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Public Prosecutors and Public Confidence - The Prosecutor and the Rule of Law James Hamilton Director of Public Prosecutions Ireland World Summit of Prosecutors.

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Presentation on theme: "Public Prosecutors and Public Confidence - The Prosecutor and the Rule of Law James Hamilton Director of Public Prosecutions Ireland World Summit of Prosecutors."— Presentation transcript:

1 Public Prosecutors and Public Confidence - The Prosecutor and the Rule of Law James Hamilton Director of Public Prosecutions Ireland World Summit of Prosecutors General, Attorneys General and Chief Prosecutors Bucharest, Romania

2 “SOFT” LAW United Nations Havana Guidelines on the Role of Prosecutors, 1990 Standards of Professional Responsibility and Statement of the Essential Duties and Rights of Prosecutors, International Association of Prosecutors 23 April 1999 Council of Europe Recommendation Rec (2000) 19

3 “criminal procedure, more than any other legal discipline, resists harmonization. A political reason for this phenomenon may be that criminal procedure is essentially linked to State sovereignty and the rules of criminal procedure belong to those rules which set the limit of the state of the powers of a state vis-à-vis it’s citizens” Van Den Wyngaert, Criminal Procedure Systems in the European Community, Van Den Wyngaert, Butterworths, London, Brussels, Dublin, Edinburgh, 1993, at p i

4 Prosecution Systems Huge variety of arrangements Common law adversarial systems /civil law inquisitorial systems Executive /judiciary Discretionary prosecution (the opportunity principle) / mandatory prosecution (the legality principle) Independent individual prosecutor/hierarchical system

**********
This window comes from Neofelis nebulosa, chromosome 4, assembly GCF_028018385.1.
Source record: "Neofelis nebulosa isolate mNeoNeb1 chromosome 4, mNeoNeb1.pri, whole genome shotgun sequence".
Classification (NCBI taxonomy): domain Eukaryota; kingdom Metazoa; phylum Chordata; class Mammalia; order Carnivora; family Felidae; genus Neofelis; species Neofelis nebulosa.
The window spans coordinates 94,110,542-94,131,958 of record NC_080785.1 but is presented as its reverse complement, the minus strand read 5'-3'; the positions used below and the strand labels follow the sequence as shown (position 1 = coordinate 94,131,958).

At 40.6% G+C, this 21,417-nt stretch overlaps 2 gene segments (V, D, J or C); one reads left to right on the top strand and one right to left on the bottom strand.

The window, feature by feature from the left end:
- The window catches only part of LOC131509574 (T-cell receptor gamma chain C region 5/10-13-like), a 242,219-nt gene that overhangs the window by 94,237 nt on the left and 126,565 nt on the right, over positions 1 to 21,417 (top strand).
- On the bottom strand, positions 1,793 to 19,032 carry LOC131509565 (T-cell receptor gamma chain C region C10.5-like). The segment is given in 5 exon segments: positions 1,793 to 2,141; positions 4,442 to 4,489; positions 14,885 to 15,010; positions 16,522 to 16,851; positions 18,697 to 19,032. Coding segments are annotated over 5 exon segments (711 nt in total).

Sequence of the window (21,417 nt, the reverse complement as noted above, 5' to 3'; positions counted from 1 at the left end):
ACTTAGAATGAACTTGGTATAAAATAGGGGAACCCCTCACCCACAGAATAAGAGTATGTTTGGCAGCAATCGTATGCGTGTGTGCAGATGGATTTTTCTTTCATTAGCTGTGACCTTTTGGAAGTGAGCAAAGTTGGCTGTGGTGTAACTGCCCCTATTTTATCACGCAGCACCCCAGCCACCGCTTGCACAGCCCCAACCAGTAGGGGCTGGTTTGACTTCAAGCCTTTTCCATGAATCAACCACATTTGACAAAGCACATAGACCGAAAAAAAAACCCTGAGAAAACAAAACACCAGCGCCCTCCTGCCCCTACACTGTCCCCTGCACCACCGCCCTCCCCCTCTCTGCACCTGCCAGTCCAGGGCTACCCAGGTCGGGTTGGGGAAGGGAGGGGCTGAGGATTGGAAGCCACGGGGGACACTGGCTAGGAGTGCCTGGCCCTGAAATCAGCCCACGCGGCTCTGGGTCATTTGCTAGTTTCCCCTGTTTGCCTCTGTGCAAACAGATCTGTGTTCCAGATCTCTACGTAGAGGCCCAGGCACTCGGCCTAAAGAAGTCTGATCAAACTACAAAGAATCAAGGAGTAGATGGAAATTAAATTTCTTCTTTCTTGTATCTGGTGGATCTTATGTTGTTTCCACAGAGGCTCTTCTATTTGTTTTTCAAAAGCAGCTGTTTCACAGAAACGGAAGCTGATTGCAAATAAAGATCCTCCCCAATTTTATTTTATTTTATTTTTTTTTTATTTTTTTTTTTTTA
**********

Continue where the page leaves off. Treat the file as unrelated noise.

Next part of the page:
5 Prosecution services which are part of the executive, ranging from integration within the justice department, to prosecution services which are independent of the other branches of the executive Prosecution services can be invested with no functions other than prosecution, or can have considerable powers of ensuring compliance with the law

6 Council of Europe’s Rec (2000)19 Attempts to set out basic rules which should govern the relationship between public prosecutors and the executive and legislative powers, between public prosecutors and judges, and between public prosecutors and the police

7 Recommendation Rec(2000)19 Prosecutors Obligations to carry out functions fairly, impartially and objectively to respect and seek to protect human rights to seek to ensure that the criminal justice system operates as expeditiously as possible to abstain from discrimination on any grounds such as sex, race, colour, religion, political or other opinion, national or social origin, association with a national minority, property, birth, health, handicaps or other status to ensure equality before the law to make themselves aware of all relevant circumstances including those affecting a suspect, irrespective of whether they are to the suspect’s advantage or disadvantage not to initiate or continue prosecution when an impartial investigation shows the charge to be unfounded

8 Recommendation Rec(2000)19 Duties of Public Prosecutors should not present evidence against suspects that they know or believe on reasonable grounds was obtained through recourse to methods which are contrary to the law. In cases of any doubt, public prosecutors should ask the court to rule on the admissibility of such evidence are obliged to disclose to the other parties any information which they possess which may affect the justice of the proceedings must keep confidential information obtained from third parties unless disclosure is required in the interest of justice